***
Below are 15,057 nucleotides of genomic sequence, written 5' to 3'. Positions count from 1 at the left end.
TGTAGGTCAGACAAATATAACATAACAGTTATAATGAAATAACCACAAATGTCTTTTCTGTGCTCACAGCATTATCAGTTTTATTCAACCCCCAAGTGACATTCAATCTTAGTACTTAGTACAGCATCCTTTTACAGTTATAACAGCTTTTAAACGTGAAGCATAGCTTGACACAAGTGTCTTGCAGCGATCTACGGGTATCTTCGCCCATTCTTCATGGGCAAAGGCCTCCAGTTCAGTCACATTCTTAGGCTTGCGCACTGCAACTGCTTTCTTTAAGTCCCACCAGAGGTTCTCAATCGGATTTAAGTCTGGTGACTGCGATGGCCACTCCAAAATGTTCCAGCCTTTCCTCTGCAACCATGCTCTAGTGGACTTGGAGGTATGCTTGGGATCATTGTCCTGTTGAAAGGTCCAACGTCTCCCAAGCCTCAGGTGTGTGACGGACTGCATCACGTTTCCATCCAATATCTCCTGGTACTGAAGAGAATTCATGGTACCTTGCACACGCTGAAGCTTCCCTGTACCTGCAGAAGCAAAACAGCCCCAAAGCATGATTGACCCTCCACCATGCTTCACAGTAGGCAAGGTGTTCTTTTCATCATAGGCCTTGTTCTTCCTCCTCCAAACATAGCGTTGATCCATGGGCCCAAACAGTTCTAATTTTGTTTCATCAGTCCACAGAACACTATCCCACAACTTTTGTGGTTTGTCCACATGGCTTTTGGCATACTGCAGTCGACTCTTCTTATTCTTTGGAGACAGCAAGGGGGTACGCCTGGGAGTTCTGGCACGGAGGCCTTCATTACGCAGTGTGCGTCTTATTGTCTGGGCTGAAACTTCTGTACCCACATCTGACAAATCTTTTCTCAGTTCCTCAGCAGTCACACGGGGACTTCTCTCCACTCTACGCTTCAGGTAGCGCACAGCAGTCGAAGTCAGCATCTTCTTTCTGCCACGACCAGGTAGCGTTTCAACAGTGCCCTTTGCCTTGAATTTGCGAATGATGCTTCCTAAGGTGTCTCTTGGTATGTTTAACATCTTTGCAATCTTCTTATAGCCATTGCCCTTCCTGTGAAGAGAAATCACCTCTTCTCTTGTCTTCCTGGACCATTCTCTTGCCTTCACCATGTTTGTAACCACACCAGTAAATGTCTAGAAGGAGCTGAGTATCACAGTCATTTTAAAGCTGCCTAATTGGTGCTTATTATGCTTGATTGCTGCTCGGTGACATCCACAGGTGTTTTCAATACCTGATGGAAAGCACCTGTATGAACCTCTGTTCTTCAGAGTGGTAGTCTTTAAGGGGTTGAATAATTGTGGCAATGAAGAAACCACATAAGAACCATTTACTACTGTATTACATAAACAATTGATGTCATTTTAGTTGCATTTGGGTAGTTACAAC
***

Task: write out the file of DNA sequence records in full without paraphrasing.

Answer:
Below are 15,057 nucleotides of genomic sequence, written 5' to 3'. Positions count from 1 at the left end.
TGTAGGTCAGACAAATATAACATAACAGTTATAATGAAATAACCACAAATGTCTTTTCTGTGCTCACAGCATTATCAGTTTTATTCAACCCCCAAGTGACATTCAATCTTAGTACTTAGTACAGCATCCTTTTACAGTTATAACAGCTTTTAAACGTGAAGCATAGCTTGACACAAGTGTCTTGCAGCGATCTACGGGTATCTTCGCCCATTCTTCATGGGCAAAGGCCTCCAGTTCAGTCACATTCTTAGGCTTGCGCACTGCAACTGCTTTCTTTAAGTCCCACCAGAGGTTCTCAATCGGATTTAAGTCTGGTGACTGCGATGGCCACTCCAAAATGTTCCAGCCTTTCCTCTGCAACCATGCTCTAGTGGACTTGGAGGTATGCTTGGGATCATTGTCCTGTTGAAAGGTCCAACGTCTCCCAAGCCTCAGGTGTGTGACGGACTGCATCACGTTTCCATCCAATATCTCCTGGTACTGAAGAGAATTCATGGTACCTTGCACACGCTGAAGCTTCCCTGTACCTGCAGAAGCAAAACAGCCCCAAAGCATGATTGACCCTCCACCATGCTTCACAGTAGGCAAGGTGTTCTTTTCATCATAGGCCTTGTTCTTCCTCCTCCAAACATAGCGTTGATCCATGGGCCCAAACAGTTCTAATTTTGTTTCATCAGTCCACAGAACACTATCCCACAACTTTTGTGGTTTGTCCACATGGCTTTTGGCATACTGCAGTCGACTCTTCTTATTCTTTGGAGACAGCAAGGGGGTACGCCTGGGAGTTCTGGCACGGAGGCCTTCATTACGCAGTGTGCGTCTTATTGTCTGGGCTGAAACTTCTGTACCCACATCTGACAAATCTTTTCTCAGTTCCTCAGCAGTCACACGGGGACTTCTCTCCACTCTACGCTTCAGGTAGCGCACAGCAGTCGAAGTCAGCATCTTCTTTCTGCCACGACCAGGTAGCGTTTCAACAGTGCCCTTTGCCTTGAATTTGCGAATGATGCTTCCTAAGGTGTCTCTTGGTATGTTTAACATCTTTGCAATCTTCTTATAGCCATTGCCCTTCCTGTGAAGAGAAATCACCTCTTCTCTTGTCTTCCTGGACCATTCTCTTGCCTTCACCATGTTTGTAACCACACCAGTAAATGTCTAGAAGGAGCTGAGTATCACAGTCATTTTAAAGCTGCCTAATTGGTGCTTATTATGCTTGATTGCTGCTCGGTGACATCCACAGGTGTTTTCAATACCTGATGGAAAGCACCTGTATGAACCTCTGTTCTTCAGAGTGGTAGTCTTTAAGGGGTTGAATAATTGTGGCAATGAAGAAACCACATAAGAACCATTTACTACTGTATTACATAAACAATTGATGTCATTTTAGTTGCATTTGGGTAGTTACAAC